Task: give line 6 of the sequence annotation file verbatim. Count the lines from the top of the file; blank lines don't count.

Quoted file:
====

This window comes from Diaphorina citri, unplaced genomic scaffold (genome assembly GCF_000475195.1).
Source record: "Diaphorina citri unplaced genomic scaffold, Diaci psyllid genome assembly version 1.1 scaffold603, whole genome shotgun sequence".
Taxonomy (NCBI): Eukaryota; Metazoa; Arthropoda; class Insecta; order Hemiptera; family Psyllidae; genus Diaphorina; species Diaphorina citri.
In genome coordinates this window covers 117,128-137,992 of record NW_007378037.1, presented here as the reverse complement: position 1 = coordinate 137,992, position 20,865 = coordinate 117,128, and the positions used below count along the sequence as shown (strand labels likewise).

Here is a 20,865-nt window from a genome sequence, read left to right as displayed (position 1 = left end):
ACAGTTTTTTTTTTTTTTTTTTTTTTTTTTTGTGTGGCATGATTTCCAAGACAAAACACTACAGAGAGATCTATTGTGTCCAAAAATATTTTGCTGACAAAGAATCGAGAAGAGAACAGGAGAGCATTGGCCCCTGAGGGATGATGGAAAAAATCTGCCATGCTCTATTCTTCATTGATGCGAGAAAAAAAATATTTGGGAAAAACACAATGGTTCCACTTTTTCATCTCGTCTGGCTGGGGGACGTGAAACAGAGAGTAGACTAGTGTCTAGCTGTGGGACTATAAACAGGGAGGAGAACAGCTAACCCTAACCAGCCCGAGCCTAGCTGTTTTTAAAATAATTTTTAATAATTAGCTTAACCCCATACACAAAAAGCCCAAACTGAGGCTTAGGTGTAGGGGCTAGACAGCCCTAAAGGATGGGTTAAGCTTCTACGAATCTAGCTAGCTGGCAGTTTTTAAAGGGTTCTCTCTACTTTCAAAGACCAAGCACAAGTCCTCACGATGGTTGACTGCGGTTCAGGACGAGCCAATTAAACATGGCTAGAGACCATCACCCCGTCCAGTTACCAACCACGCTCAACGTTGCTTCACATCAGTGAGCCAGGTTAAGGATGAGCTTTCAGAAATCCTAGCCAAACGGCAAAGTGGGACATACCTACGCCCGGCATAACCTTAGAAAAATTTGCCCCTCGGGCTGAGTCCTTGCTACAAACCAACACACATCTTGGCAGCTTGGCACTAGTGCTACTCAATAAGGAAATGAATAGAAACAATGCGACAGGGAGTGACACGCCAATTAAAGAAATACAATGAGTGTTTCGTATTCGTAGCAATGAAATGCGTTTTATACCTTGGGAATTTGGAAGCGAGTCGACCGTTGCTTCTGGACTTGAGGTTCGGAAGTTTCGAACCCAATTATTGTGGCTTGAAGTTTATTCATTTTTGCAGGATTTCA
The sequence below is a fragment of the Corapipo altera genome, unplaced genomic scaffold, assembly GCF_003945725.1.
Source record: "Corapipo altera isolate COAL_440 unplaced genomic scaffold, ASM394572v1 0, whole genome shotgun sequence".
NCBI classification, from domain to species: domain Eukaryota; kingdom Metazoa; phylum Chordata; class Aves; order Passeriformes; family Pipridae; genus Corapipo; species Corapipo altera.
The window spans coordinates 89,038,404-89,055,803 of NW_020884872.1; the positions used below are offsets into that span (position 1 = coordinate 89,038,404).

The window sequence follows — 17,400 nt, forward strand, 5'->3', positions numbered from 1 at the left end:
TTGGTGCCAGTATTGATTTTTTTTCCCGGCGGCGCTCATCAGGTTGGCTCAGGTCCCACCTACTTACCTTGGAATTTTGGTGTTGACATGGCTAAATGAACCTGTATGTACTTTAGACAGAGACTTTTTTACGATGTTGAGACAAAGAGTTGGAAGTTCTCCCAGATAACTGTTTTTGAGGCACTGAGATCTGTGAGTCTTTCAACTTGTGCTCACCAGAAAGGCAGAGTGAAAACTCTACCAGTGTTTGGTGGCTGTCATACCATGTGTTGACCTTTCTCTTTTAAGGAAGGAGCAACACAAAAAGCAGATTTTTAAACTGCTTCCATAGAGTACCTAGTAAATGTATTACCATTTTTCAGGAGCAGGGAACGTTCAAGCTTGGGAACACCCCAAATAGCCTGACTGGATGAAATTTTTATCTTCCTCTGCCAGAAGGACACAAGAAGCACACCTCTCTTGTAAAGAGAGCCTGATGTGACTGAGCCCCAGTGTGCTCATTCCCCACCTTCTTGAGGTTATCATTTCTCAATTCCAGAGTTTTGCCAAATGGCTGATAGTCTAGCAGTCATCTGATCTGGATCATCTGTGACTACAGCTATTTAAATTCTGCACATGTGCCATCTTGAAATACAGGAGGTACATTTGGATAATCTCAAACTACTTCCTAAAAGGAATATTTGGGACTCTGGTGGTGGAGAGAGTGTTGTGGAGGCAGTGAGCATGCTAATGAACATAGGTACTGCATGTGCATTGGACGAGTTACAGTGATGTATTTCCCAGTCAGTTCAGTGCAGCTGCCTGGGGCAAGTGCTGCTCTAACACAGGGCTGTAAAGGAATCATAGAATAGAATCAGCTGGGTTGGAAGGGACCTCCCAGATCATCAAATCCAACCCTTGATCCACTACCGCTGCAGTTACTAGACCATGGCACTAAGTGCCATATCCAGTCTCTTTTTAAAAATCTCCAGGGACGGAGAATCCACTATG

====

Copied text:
ACAGTTTTTTTTTTTTTTTTTTTTTTTTTTTGTGTGGCATGATTTCCAAGACAAAACACTACAGAGAGATCTATTGTGTCCAAAAATATTTTGCTGACAAAGAATCGAGAAGAGAACAGGAGAGCATTGGCCCCTGAGGGATGATGGAAAAAATCTGCCATGCTCTATTCTTCATTGATGCGAGAAAAAAAATATTTGGGAAAAACACAATGGTTCCACTTTTTCATCTCGTCTGGCTGGGGGACGTGAAACAGAGAGTAGACTAGTGTCTAGCTGTGGGACTATAAACAGGGAGGAGAACAGCTAACCCTAACCAGCCCGAGCCTAGCTGTTTTTAAAATAATTTTTAATAATTAGCTTAACCCCATACACAAAAAGCCCAAACTGAGGCTTAGGTGTAGGGGCTAGACAGCCCTAAAGGATGGGTTAAGCTTCTACGAATCTAGCTAGCTGGCAGTTTTTAAAGGGTTCTCTCTACTTTCAAAGACCAAGCACAAGTCCTCACGATGGTTGACTGCGGTTCAGGACGAGCCAATTAAACATGGCTAGAGACCATCACCCCGTCCAGTTACCAACCACGCTCAACGTTGCTTCACATCAGTGAGCCAGGTTAAGGATGAGCTTTCAGAAATCCTAGCCAAACGGCAAAGTGGGACATACCTACGCCCGGCATAACCTTAGAAAAATTTGCCCCTCGGGCTGAGTCCTTGCTACAAACCAACACACATCTTGGCAGCTTGGCACTAGTGCTACTCAATAAGGAAATGAATAGAAACAATGCGACAGGGAGTGACACGCCAATTAAAGAAATACAATGAGTGTTTCGTATTCGTAGCAATGAAATGCGTTTTATACCTTGGGAATTTGGAAGCGAGTCGACCGTTGCTTCTGGACTTGAGGTTCGGAAGTTTCGAACCCAATTATTGTGGCTTGAAGTTTATTCATTTTTGCAGGATTTCA